Blended families were not unusual in pioneer days. There are accounts of spouses abandoning their family. Women did not always survive child birth. Various diseases were left unchecked due to a lack of physicians and medicine. Some died during battle or at the hands of Native Americans defending their land. Wild animal attacks were not uncommon. This is one of those blended family stories.
Sarah Smith, daughter of Abner C. and Sarah Mott Smith, at the age of seventeen married a twenty seven year old widower, Jacob Plantz (Plants), on December 8, 1844 in Sandusky County, Ohio.
Jacob had traveled from Pennsylvania, settling in Wood County, Ohio. He married Mary Kiser on April 2, 1840 in Wood County, Ohio. Three children were born, Emmanuel, Mary (Polly) and Samuel. I am assuming that Mary died leaving Jacob to care for his three children and farm his land. A young woman, Sarah, walked into her first marriage having to care for three young children, ages four, two and one. Fortunately, as one of the oldest in her own family, she undoubtedly was helpful in caring for her younger siblings. She had training.
During the first ten to fourteen years of her marriage, Sarah's parents were living nearby. She was able to visit, see her siblings who were still living at home, and have help and advice from her mother.
Jacob and Sarah added seven additional children to the Plantz family; Roena born in 1845, John born in 1847, Rosanna born in 1850, Harriet born in 1853, Amanda born 1855, George Wesley born 1858 and Alma born 1868. There may have been additional children who were stillborn and/or died young.
There is a wonderful reference to the Plantz and Smith families in the 1875 Hardesty's Atlas of Wood County, Ohio, page 47EE. The biography of Jacob Plants outlines his siblings, Sarah's family and his own family. Published in 1875, both Jacob and Sarah were alive to supply information. I do want to mention that Orison Smith did not enlist in the 72nd Regiment. He enlisted in the 111st.
Following the census reports. In 1850, the Plantz family is enumerated in District 154, Mongomery Township, Wood County, Ohio. Jacob is a farmer with $900 of real estate owned. The Abner C. Smith is also enumerated in the same district. Jacob, a farmer living near Prairie Depot, Montgomery Township, Wood County, Ohio, has enlarged his financial value by 1860. The value of his real estate is $3000 and personal estate is listed at $300. The Smith family had removed to the Fremont, Ohio area by 1860. I wonder if Jacob purchased his father in laws land?
Continuing to add financial wealth, Jacob, a farmer, living in the Prairie Depot area, in 1870 has $7000 personal real estate and $500 in personal estate. The 1880 census does not give the post office, so I can only surmise that the Jacob Plantz family continues to farm his land near Prairie Depot. Personal wealth is not given in this census. Both Jacob and Sarah are literate.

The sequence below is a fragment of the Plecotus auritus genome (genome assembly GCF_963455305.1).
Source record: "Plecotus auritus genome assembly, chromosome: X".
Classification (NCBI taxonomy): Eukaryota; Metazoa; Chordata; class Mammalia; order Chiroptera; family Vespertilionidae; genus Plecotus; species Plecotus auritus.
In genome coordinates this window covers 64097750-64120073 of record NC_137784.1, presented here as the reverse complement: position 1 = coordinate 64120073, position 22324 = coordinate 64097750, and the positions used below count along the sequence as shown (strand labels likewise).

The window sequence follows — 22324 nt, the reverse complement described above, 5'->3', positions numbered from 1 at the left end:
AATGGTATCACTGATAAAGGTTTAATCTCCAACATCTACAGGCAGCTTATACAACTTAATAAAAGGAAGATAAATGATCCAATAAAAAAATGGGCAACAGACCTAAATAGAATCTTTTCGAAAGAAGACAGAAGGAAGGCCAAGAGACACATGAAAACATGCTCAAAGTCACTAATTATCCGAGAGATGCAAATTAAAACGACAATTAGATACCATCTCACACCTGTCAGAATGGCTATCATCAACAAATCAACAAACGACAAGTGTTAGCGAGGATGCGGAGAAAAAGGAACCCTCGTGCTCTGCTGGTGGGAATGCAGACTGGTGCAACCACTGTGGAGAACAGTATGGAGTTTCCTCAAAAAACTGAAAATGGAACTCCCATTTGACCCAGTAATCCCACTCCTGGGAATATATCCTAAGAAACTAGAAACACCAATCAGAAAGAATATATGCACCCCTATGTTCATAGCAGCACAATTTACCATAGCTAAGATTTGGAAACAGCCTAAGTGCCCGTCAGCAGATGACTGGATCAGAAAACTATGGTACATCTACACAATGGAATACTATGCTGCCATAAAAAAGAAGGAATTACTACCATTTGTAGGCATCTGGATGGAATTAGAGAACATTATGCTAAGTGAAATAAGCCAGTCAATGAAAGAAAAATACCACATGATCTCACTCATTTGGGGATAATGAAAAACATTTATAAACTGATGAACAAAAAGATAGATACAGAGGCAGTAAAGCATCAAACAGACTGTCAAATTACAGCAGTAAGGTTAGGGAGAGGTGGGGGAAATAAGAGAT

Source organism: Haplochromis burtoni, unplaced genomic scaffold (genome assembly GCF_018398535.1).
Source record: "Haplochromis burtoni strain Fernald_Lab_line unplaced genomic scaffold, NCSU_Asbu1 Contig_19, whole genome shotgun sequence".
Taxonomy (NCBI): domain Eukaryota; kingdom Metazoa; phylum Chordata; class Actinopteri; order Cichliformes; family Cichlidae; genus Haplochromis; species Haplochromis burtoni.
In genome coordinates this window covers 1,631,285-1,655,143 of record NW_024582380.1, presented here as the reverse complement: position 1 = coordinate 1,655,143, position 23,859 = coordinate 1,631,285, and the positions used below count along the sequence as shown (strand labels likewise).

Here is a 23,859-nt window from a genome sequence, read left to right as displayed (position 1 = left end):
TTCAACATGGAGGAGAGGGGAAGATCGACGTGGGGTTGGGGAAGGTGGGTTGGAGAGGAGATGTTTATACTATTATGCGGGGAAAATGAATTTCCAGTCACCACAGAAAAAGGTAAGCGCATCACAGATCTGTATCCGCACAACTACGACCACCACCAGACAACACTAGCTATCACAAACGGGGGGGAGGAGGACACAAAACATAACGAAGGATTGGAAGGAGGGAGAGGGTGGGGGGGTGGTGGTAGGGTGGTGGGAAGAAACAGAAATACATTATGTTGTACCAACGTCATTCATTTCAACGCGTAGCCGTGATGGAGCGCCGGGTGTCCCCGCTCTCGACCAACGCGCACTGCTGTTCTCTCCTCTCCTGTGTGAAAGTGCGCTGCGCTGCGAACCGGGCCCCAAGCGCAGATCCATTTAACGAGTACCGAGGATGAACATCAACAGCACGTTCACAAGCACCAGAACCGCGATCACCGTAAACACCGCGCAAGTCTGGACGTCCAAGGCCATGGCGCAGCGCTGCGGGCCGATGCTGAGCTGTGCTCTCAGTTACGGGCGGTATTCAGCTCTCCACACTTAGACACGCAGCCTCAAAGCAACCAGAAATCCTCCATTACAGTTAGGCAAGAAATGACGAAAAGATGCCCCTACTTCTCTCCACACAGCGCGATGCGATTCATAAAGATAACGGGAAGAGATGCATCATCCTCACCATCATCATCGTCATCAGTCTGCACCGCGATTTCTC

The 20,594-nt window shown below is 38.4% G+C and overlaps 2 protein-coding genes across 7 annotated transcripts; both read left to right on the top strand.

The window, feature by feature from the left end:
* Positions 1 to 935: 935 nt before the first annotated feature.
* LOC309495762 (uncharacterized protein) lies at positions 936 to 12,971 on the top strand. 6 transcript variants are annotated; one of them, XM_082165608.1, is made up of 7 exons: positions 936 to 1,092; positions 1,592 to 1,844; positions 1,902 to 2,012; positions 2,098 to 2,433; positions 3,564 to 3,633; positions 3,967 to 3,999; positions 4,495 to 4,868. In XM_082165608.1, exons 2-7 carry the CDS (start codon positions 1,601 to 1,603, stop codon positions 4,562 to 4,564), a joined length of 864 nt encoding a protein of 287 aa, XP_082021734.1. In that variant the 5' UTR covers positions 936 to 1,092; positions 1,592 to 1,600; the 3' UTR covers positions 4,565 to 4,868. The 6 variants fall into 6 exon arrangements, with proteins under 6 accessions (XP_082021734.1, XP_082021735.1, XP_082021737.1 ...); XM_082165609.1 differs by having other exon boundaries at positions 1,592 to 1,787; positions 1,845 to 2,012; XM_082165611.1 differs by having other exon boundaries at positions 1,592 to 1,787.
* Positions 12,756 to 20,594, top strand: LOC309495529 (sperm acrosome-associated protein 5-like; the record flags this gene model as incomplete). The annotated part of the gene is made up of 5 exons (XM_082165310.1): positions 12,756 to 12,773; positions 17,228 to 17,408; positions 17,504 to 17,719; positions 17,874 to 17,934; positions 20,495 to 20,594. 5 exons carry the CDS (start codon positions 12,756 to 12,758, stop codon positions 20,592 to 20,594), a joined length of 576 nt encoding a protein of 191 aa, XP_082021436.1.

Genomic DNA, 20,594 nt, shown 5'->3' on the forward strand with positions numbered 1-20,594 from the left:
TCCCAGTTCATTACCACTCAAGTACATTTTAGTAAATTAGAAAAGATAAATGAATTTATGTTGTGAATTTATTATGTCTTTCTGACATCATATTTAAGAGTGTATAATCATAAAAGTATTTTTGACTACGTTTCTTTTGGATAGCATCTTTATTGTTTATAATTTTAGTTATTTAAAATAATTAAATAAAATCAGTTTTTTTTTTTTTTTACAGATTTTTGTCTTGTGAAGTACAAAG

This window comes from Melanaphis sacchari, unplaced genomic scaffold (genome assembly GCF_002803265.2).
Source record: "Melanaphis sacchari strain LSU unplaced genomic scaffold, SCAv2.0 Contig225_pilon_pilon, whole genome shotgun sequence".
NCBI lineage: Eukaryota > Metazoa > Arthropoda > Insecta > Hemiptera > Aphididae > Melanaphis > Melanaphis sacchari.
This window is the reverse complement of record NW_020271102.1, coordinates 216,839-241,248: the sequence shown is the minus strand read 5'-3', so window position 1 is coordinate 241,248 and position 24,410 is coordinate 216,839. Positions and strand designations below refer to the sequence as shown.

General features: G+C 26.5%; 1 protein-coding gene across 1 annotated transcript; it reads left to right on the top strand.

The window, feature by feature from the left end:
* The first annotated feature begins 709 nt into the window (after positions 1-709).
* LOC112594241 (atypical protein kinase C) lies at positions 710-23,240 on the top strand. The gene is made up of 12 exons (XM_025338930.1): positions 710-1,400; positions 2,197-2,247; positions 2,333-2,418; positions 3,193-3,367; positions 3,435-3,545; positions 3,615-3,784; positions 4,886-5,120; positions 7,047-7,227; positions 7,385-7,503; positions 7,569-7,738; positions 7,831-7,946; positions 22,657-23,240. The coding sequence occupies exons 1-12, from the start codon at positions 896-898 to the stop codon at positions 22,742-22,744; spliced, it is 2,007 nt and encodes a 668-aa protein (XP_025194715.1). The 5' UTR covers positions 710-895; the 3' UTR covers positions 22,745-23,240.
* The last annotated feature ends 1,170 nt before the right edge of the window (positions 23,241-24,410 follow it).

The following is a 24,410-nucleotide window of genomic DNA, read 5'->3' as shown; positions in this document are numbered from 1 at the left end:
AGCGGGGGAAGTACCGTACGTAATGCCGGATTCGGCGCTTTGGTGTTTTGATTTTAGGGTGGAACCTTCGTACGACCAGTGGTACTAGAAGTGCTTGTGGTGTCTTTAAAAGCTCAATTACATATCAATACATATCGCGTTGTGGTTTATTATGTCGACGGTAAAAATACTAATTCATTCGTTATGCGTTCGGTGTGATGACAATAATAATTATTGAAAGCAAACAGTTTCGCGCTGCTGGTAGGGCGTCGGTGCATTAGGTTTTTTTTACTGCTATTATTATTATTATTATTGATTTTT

The call of young men to serve the northern cause of the Civil War did not escape the Plantz family. The three oldest sons all enlisted in union armies.
Emmanuel Plantz, served as a private with Company I, 72nd Regiment, Ohio Volunteer Army and died of a gunshot wound on April 8, 1862 in Tennessee. One record lists his burial was at Pittsburg Landing, Tennessee. On the website, the Pittsburg Landing name was changed in 1888 to Shiloh National Cemetery. Grave markers have been erected there; however, sadly, there is none for Emmanuel.
John Plantz served as a private with Company F, 13th Infantry, Ohio Volunteer Army. He enlisted on April 6, 1866 in Toledo, Ohio and was discharged on September 24, 1866.
Samuel Plantz enlisted as a private with Company B, 55th Ohio Infantry. He was honorably discharged.
These two 1886 Land Records show that Sarah Plantz was the owner of 11?.78 acres in Bradner, Wood County, Ohio. Oddly, there are no such records for Jacob. In many cases, women are listed as land owners after their spouse died. That is not the case here. I also wonder when the Plantz family removed to Bradner as the 1860 and 1870 list them as farming in Prairie Depot, Wood County, which is Freeport on the larger map.
Jacob and Sarah were involved with the Methodist Episcopal Church in Bradner giving financial support to the missions program. Copied from the book, Minutes of the Central Ohio Conference of the Methodist Episcopal Church Held at Trinity Church, Lima, Ohio, September 25-30, 1890. Jacob is listed on page 708 and the page with both Jacob and Sarah listed is on page 523. Both listings are for Bradner, Wood County, Ohio.
Sarah Smith Plantz died in Bradner on February 16, 1894. She is buried in Bradner Cemetery, Bradner, Wood County, Ohio. Jacob had one additional census report, 1900. He is enumerated with the family of his youngest child, daughter Almira Plantz Kelly. The family is living in Bradner, where Jacob died on August 7, 1902. He is buried beside his wife of fifty years.
I have not covered the marriages of the Plantz children and their descendants. All information is readily available on Ancestry.
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